Music has the ability to do more than merely entertain us during our commute to work. It gives wordless emotions a voice, speaks complicated truths plainly, and brings understanding into chaotic times. Creedence Clearwater Revival played that kind of music during the unrest of the 1970’s. As a result, their song “Fortunate Son” became the song of the decade and is practically required for any Vietnam era movie. But we would be foolish to think of this as just an old song for another time. It’s the sort of song we need today. Ryan Kinder recorded “Fortunate Son” during YouTube’s Nashville Sessions and proved that no matter how out of control the world may seem, “it ain’t me and it ain’t us.”
“I’m not a political man, but I know everyone, in their own way, shares a common life objective to provide a safe place for themselves and their families, and to have pride in our homes,” he said in a statement. “‘Fortunate Son’ was written in a time of unrest in our country. John Fogerty’s observation on the landscape of his country gave voice to a class needing to be heard. A protest for their beliefs… I would be remiss to not find similarities in our times.”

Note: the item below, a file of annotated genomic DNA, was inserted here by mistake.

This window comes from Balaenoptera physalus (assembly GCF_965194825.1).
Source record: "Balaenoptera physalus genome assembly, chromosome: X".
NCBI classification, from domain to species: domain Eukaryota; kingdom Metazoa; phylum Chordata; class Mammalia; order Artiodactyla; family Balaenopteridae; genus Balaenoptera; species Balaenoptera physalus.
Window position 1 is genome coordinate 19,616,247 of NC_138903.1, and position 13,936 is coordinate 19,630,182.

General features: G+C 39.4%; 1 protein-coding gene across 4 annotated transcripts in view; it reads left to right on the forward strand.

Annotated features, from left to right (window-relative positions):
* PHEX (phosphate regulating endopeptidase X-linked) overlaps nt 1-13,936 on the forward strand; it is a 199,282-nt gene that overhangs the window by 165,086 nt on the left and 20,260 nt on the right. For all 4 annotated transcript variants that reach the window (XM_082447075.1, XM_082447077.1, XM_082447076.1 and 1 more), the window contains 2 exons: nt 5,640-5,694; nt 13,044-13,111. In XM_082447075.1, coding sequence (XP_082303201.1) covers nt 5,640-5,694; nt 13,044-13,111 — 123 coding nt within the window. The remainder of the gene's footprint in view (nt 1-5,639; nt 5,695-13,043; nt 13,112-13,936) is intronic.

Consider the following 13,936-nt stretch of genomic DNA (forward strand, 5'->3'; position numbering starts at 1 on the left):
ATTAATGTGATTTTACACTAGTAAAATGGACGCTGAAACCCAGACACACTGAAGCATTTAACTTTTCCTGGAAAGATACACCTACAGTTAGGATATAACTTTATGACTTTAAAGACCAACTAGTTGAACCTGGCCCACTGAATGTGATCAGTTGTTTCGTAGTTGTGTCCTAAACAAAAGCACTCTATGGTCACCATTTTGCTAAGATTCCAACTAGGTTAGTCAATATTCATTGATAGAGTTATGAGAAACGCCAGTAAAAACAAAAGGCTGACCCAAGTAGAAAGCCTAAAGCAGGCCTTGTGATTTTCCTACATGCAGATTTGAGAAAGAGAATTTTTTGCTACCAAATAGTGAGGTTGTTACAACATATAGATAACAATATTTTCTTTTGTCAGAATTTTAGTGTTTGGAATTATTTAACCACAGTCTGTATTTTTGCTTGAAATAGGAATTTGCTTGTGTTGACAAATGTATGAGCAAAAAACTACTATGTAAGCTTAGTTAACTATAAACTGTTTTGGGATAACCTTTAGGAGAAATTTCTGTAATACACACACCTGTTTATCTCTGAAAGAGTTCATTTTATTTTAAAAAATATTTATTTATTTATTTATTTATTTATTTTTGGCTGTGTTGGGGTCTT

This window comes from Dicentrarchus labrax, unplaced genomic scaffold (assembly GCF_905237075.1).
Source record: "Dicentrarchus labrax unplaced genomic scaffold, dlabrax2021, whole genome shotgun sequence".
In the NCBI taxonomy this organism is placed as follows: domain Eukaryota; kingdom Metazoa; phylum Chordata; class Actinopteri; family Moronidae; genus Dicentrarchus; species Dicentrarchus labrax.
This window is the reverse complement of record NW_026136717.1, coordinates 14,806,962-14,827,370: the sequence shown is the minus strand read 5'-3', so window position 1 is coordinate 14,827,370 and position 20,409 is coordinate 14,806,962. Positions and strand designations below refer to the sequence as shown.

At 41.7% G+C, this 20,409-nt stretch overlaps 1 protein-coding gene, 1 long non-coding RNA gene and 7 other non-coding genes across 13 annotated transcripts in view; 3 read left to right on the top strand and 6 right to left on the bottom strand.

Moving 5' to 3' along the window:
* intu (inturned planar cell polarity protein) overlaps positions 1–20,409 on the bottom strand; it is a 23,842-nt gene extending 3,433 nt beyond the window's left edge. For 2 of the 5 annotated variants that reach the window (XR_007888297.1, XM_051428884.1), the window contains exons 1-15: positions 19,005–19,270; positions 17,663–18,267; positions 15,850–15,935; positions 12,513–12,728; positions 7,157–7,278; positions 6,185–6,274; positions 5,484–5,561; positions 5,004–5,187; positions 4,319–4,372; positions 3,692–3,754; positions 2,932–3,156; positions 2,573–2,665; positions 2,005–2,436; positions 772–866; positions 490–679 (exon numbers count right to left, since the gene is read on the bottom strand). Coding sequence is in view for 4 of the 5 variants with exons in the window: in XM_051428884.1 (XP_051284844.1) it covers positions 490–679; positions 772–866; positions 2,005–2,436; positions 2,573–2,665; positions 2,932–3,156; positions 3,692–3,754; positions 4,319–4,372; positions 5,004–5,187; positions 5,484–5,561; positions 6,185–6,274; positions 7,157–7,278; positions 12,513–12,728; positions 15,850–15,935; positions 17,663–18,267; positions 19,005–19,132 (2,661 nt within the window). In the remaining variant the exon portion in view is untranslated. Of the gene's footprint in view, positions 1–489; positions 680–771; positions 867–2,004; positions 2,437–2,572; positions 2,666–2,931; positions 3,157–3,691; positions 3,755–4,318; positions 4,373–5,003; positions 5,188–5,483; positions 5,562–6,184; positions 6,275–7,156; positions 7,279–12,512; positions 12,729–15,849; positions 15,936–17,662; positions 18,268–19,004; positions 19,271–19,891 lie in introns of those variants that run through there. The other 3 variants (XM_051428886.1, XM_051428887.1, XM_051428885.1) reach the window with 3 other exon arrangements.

The message of “Fortunate Son” may raise our political hackles or tempt listeners to classify what Kinder is trying to say into a neat political box. But in so doing, we would fundamentally misunderstand Kinder’s intent and hope.
“My protest does not lay on party lines but on a desire to see again an age of decency, compromise and compassion. We deserve that. So here I am, just a songwriter with a guitar and stories filled with hope gathered from around our beautiful country. That’s it.”
At the very least, Kinder’s cover is an exemplary cover. Hopefully, it can be more; a resolution to learn, grow and create a more perfect union.